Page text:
Credit unions often form cooperatives among themselves to provide services to members. A credit union service organization (CUSO) is generally a for-profit subsidiary of one or more credit unions formed for this purpose. For example, CO-OP Financial Services, the largest credit-union-owned interbank network in the United States, provides an ATM network and shared branching services to credit unions. Other examples of cooperatives among credit unions include credit counselling services as well as insurance and investment services.[citation needed]

State credit union leagues can partner with outside organizations to promote initiatives for credit unions or customers. For example, the Indiana Credit Union League sponsors an initiative called "Ignite", which is used to encourage innovation in the credit union industry, with the Filene Research Institute.[37]

The National Association of Federally-Insured Credit Unions (NAFCU) is a national trade association for all state and federally-chartered credit unions. Based outside of Washington, D.C., NAFCU's mission is to provide all credit unions with federal advocacy, compliance assistance, and education.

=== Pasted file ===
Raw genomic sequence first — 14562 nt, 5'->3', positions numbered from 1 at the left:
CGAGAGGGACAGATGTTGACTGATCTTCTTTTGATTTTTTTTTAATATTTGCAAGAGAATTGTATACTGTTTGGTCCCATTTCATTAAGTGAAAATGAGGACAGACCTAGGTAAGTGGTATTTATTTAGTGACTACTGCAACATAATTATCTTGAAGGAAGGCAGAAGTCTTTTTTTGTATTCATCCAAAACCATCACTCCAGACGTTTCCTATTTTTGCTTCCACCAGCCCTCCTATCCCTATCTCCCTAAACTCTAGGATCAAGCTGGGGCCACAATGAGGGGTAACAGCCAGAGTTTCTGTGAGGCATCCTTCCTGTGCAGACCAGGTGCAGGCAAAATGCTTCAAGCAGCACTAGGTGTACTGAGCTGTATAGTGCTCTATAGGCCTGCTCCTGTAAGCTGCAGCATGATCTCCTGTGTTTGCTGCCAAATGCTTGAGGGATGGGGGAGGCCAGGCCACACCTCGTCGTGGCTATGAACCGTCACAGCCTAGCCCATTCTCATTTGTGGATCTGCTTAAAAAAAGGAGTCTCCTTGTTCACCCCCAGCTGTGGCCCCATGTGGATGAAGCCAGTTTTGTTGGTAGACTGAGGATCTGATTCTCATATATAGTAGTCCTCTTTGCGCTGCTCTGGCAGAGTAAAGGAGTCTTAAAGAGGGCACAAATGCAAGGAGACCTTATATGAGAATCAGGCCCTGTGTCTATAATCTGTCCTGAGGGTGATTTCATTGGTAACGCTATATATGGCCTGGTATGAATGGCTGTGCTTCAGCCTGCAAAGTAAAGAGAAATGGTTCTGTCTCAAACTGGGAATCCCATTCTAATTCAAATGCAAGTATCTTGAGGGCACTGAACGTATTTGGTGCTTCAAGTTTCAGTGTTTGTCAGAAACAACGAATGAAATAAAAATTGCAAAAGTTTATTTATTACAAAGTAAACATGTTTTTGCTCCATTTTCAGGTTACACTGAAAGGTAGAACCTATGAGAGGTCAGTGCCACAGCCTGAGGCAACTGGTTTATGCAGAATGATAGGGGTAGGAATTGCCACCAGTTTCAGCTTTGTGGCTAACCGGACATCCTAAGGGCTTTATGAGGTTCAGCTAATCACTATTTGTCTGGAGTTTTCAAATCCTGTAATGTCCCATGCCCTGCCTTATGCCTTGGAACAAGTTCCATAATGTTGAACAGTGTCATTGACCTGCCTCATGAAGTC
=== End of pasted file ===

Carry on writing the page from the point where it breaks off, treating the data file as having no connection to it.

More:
The World Council of Credit Unions (WOCCU) is both a trade association for credit unions worldwide and a development agency. The WOCCU's mission is to "assist its members and potential members to organize, expand, improve and integrate credit unions and related institutions as effective instruments for the economic and social development of all people".[38]

The Credit Union National Association (CUNA) is a national trade association for both state- and federally chartered credit unions located in the United States. The National Credit Union Foundation is the primary charitable arm of the United States' credit union movement and an affiliate of CUNA.

Deposit insurance[edit]

In the United States, federal credit unions are chartered and overseen by the National Credit Union Administration (NCUA), which also provides deposit insurance similar to the manner in which the Federal Deposit Insurance Corporation (FDIC) provides deposit insurance to banks. State-chartered credit unions are overseen by the state's financial regulatory agency and may, but are not required to, obtain deposit insurance. Because of problems with bank failures in the past, no state provides deposit insurance and as such there are two primary sources for depository insurance – the NCUA and American Share Insurance (ASI), a private insurer based in Ohio.